Help us mobilize against AB 1783. Carried by Assemblymember Robert Rivas (D-Salinas), this UFW-sponsored bill claims to “help” farmers build more affordable housing in California, but what it really does is:
Applies CA’s litigation-prone and stifling landlord-tenant requirements to ag employer-provided housing. This would mean that all rights and privileges afforded to tenants under rental or lease agreements could be utilized by farm employees when residing in employee-provided housing. In one example, under this bill, a recently terminated employee residing in employer housing would be eligible to occupy that housing for up to 30 days following termination of employment. This could be incredibly disruptive, result in litigation for eviction as a retaliatory action, and leave that housing unavailable for that employee’s replacement! Not to mention, it would make ag employers the only employers subject to this new obligation.
Restricts any state funds from being used to construct housing for the workers enrolled in the H-2A non-immigrant visa program. This would include all state funds collected from taxpayers intended specifically for the construction of farm employee housing. As the number of H-2A workers continue to rise amidst labor shortages, this will hamstring the construction of new residences and perpetrates an unfounded bias against those who use the program.
Offers a false incentive for a streamlined approval process for farmworker housing construction, but only for farmers who pay for it, build it, and turn over the keys to a “qualified affordable housing organization.” Under this scenario the employer/farmer can’t have any role in management or operation of the housing and can’t have a role within the qualified affordable housing organization. In turn, the qualified affordable housing organization is not liable for the housing and need not demonstrate the financial ability to manage such a project (leaving the land-owner holding the bag for housing and tenant problems) for a term of 55 years! This type of “incentivized” housing can’t exist on Williamson Act lands, high fire severity zones, or the coastal zone, even if allowable under local zoning, and could not contain dormitory style housing, widely used for farmworker housing.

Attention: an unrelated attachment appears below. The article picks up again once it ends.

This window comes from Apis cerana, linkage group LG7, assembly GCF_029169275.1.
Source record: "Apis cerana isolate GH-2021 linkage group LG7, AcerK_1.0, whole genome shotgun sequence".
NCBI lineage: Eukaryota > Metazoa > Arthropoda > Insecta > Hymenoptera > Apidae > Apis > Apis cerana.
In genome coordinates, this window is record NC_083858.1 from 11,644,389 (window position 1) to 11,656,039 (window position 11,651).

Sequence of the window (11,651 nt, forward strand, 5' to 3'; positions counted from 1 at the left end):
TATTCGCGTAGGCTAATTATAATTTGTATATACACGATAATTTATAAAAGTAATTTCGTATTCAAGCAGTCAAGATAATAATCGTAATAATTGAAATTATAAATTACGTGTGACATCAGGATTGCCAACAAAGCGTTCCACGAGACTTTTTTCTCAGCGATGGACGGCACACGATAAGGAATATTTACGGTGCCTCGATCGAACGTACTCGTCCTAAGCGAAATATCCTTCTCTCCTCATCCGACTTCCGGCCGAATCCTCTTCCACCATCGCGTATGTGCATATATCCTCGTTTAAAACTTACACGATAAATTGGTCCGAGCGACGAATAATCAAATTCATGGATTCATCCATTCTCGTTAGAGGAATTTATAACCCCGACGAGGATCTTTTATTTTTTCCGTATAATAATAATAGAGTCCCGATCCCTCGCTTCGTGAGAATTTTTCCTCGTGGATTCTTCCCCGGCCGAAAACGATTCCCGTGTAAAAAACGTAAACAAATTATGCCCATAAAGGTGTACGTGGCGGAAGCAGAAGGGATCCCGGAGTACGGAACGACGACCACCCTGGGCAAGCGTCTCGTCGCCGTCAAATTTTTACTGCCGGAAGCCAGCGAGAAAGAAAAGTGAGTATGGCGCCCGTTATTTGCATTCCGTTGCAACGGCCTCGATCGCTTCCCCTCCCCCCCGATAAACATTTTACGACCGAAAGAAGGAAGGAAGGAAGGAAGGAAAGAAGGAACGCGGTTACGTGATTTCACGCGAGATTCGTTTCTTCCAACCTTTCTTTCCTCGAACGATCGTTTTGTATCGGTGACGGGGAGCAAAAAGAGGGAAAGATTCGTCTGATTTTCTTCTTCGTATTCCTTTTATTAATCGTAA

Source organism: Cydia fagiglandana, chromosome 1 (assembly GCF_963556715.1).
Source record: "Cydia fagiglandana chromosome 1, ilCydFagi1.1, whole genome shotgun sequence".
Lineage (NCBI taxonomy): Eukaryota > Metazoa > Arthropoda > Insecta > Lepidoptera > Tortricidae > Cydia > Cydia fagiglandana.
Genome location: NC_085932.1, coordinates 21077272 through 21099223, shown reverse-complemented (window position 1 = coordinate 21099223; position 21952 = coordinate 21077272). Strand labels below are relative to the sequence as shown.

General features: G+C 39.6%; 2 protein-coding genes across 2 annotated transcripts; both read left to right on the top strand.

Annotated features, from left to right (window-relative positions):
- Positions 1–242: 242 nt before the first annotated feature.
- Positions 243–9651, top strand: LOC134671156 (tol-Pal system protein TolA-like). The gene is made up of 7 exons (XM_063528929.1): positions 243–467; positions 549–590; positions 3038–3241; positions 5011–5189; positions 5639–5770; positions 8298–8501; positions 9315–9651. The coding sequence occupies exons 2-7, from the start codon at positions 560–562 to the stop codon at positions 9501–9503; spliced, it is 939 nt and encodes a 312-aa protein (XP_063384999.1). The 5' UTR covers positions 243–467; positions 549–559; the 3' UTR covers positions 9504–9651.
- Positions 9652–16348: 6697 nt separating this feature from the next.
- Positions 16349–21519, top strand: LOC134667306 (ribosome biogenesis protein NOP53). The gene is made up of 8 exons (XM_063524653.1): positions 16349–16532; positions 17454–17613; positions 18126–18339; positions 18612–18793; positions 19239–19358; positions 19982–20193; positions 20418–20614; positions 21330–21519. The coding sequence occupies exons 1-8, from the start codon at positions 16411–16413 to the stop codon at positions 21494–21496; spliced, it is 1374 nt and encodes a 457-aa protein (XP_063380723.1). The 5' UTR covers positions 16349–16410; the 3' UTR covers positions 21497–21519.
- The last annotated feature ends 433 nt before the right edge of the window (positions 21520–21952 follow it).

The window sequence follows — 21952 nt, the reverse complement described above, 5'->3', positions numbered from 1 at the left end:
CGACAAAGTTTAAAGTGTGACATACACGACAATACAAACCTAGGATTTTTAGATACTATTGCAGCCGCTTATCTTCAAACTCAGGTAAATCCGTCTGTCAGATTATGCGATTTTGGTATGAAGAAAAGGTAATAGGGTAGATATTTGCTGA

We need farm employee housing NOW, and we can’t stifle our chances with half-measures and bad policy, like this bill. Take action today to urge your elected officials to OPPOSE AB 1783 when it is heard in Committee!
To represent, protect and advance the social, economic and educational interests of the farmers and ranchers of Sonoma County.